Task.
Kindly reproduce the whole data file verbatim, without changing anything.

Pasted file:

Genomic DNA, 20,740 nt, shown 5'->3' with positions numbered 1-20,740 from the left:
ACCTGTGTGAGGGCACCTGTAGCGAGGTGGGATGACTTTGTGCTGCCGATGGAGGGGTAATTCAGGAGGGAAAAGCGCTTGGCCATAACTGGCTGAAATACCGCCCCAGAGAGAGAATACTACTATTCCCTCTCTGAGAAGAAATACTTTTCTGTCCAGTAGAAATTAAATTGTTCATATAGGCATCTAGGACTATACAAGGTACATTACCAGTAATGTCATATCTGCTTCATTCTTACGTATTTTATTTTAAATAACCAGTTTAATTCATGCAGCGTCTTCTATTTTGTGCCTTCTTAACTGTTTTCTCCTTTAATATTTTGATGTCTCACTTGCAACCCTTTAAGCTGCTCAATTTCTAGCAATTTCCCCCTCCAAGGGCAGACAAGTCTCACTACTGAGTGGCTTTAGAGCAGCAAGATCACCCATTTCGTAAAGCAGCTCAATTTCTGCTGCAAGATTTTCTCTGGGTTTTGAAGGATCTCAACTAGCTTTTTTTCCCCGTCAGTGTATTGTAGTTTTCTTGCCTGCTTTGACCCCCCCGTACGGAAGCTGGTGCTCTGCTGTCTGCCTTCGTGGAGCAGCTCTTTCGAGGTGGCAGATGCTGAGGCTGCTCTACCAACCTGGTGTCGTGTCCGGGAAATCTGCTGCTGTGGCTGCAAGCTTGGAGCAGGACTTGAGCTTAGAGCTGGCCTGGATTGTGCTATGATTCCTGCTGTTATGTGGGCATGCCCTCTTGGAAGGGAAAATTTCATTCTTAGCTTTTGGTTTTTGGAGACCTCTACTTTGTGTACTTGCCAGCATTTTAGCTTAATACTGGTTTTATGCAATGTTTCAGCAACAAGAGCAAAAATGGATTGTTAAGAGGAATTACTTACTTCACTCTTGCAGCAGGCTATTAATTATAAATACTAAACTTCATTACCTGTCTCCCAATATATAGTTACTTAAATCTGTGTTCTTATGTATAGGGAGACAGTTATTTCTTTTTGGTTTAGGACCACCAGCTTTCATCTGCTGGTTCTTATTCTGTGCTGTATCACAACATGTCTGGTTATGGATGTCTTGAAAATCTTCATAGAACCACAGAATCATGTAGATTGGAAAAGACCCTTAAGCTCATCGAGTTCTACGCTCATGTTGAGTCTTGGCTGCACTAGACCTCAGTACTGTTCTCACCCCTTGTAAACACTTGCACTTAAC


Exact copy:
Genomic DNA, 20,740 nt, shown 5'->3' with positions numbered 1-20,740 from the left:
ACCTGTGTGAGGGCACCTGTAGCGAGGTGGGATGACTTTGTGCTGCCGATGGAGGGGTAATTCAGGAGGGAAAAGCGCTTGGCCATAACTGGCTGAAATACCGCCCCAGAGAGAGAATACTACTATTCCCTCTCTGAGAAGAAATACTTTTCTGTCCAGTAGAAATTAAATTGTTCATATAGGCATCTAGGACTATACAAGGTACATTACCAGTAATGTCATATCTGCTTCATTCTTACGTATTTTATTTTAAATAACCAGTTTAATTCATGCAGCGTCTTCTATTTTGTGCCTTCTTAACTGTTTTCTCCTTTAATATTTTGATGTCTCACTTGCAACCCTTTAAGCTGCTCAATTTCTAGCAATTTCCCCCTCCAAGGGCAGACAAGTCTCACTACTGAGTGGCTTTAGAGCAGCAAGATCACCCATTTCGTAAAGCAGCTCAATTTCTGCTGCAAGATTTTCTCTGGGTTTTGAAGGATCTCAACTAGCTTTTTTTCCCCGTCAGTGTATTGTAGTTTTCTTGCCTGCTTTGACCCCCCCGTACGGAAGCTGGTGCTCTGCTGTCTGCCTTCGTGGAGCAGCTCTTTCGAGGTGGCAGATGCTGAGGCTGCTCTACCAACCTGGTGTCGTGTCCGGGAAATCTGCTGCTGTGGCTGCAAGCTTGGAGCAGGACTTGAGCTTAGAGCTGGCCTGGATTGTGCTATGATTCCTGCTGTTATGTGGGCATGCCCTCTTGGAAGGGAAAATTTCATTCTTAGCTTTTGGTTTTTGGAGACCTCTACTTTGTGTACTTGCCAGCATTTTAGCTTAATACTGGTTTTATGCAATGTTTCAGCAACAAGAGCAAAAATGGATTGTTAAGAGGAATTACTTACTTCACTCTTGCAGCAGGCTATTAATTATAAATACTAAACTTCATTACCTGTCTCCCAATATATAGTTACTTAAATCTGTGTTCTTATGTATAGGGAGACAGTTATTTCTTTTTGGTTTAGGACCACCAGCTTTCATCTGCTGGTTCTTATTCTGTGCTGTATCACAACATGTCTGGTTATGGATGTCTTGAAAATCTTCATAGAACCACAGAATCATGTAGATTGGAAAAGACCCTTAAGCTCATCGAGTTCTACGCTCATGTTGAGTCTTGGCTGCACTAGACCTCAGTACTGTTCTCACCCCTTGTAAACACTTGCACTTAAC